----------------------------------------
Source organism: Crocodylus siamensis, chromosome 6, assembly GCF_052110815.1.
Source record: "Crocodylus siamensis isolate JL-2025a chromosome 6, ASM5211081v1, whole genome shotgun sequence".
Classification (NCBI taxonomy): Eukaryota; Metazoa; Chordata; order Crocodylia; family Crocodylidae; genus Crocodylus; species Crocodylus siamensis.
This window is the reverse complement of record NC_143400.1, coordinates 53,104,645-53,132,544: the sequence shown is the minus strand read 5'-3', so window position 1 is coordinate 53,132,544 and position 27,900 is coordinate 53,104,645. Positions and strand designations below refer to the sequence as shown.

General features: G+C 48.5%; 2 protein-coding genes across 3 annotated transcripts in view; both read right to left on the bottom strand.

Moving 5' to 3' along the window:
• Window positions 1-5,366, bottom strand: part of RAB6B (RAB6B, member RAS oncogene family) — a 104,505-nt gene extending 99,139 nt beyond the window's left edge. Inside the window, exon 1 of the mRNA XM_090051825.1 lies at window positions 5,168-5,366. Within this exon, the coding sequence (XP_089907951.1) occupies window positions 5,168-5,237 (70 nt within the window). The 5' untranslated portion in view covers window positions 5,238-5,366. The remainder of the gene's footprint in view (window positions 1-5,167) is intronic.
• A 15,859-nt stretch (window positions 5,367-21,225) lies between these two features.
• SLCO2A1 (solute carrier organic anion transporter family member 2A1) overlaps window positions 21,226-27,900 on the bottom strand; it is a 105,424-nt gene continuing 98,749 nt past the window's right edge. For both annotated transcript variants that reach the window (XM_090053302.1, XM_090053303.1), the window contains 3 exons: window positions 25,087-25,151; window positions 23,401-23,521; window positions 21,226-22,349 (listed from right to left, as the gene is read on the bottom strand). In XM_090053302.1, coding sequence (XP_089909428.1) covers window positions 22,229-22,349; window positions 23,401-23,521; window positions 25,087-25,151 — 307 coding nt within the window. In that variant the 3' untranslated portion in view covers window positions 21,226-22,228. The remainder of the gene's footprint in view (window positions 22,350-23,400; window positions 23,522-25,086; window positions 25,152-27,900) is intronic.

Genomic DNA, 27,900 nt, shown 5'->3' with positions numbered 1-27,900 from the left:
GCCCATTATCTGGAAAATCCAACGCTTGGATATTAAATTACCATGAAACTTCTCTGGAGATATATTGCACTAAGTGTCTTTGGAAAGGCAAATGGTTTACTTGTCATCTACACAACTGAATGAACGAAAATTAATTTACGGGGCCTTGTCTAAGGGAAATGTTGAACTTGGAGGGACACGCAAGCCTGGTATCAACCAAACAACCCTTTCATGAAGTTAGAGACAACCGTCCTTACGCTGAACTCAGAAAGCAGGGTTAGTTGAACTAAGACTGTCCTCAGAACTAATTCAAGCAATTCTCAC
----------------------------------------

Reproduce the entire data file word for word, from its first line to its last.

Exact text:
Source organism: Crocodylus siamensis, chromosome 6, assembly GCF_052110815.1.
Source record: "Crocodylus siamensis isolate JL-2025a chromosome 6, ASM5211081v1, whole genome shotgun sequence".
Classification (NCBI taxonomy): Eukaryota; Metazoa; Chordata; order Crocodylia; family Crocodylidae; genus Crocodylus; species Crocodylus siamensis.
This window is the reverse complement of record NC_143400.1, coordinates 53,104,645-53,132,544: the sequence shown is the minus strand read 5'-3', so window position 1 is coordinate 53,132,544 and position 27,900 is coordinate 53,104,645. Positions and strand designations below refer to the sequence as shown.

General features: G+C 48.5%; 2 protein-coding genes across 3 annotated transcripts in view; both read right to left on the bottom strand.

Moving 5' to 3' along the window:
• Window positions 1-5,366, bottom strand: part of RAB6B (RAB6B, member RAS oncogene family) — a 104,505-nt gene extending 99,139 nt beyond the window's left edge. Inside the window, exon 1 of the mRNA XM_090051825.1 lies at window positions 5,168-5,366. Within this exon, the coding sequence (XP_089907951.1) occupies window positions 5,168-5,237 (70 nt within the window). The 5' untranslated portion in view covers window positions 5,238-5,366. The remainder of the gene's footprint in view (window positions 1-5,167) is intronic.
• A 15,859-nt stretch (window positions 5,367-21,225) lies between these two features.
• SLCO2A1 (solute carrier organic anion transporter family member 2A1) overlaps window positions 21,226-27,900 on the bottom strand; it is a 105,424-nt gene continuing 98,749 nt past the window's right edge. For both annotated transcript variants that reach the window (XM_090053302.1, XM_090053303.1), the window contains 3 exons: window positions 25,087-25,151; window positions 23,401-23,521; window positions 21,226-22,349 (listed from right to left, as the gene is read on the bottom strand). In XM_090053302.1, coding sequence (XP_089909428.1) covers window positions 22,229-22,349; window positions 23,401-23,521; window positions 25,087-25,151 — 307 coding nt within the window. In that variant the 3' untranslated portion in view covers window positions 21,226-22,228. The remainder of the gene's footprint in view (window positions 22,350-23,400; window positions 23,522-25,086; window positions 25,152-27,900) is intronic.

Genomic DNA, 27,900 nt, shown 5'->3' with positions numbered 1-27,900 from the left:
GCCCATTATCTGGAAAATCCAACGCTTGGATATTAAATTACCATGAAACTTCTCTGGAGATATATTGCACTAAGTGTCTTTGGAAAGGCAAATGGTTTACTTGTCATCTACACAACTGAATGAACGAAAATTAATTTACGGGGCCTTGTCTAAGGGAAATGTTGAACTTGGAGGGACACGCAAGCCTGGTATCAACCAAACAACCCTTTCATGAAGTTAGAGACAACCGTCCTTACGCTGAACTCAGAAAGCAGGGTTAGTTGAACTAAGACTGTCCTCAGAACTAATTCAAGCAATTCTCAC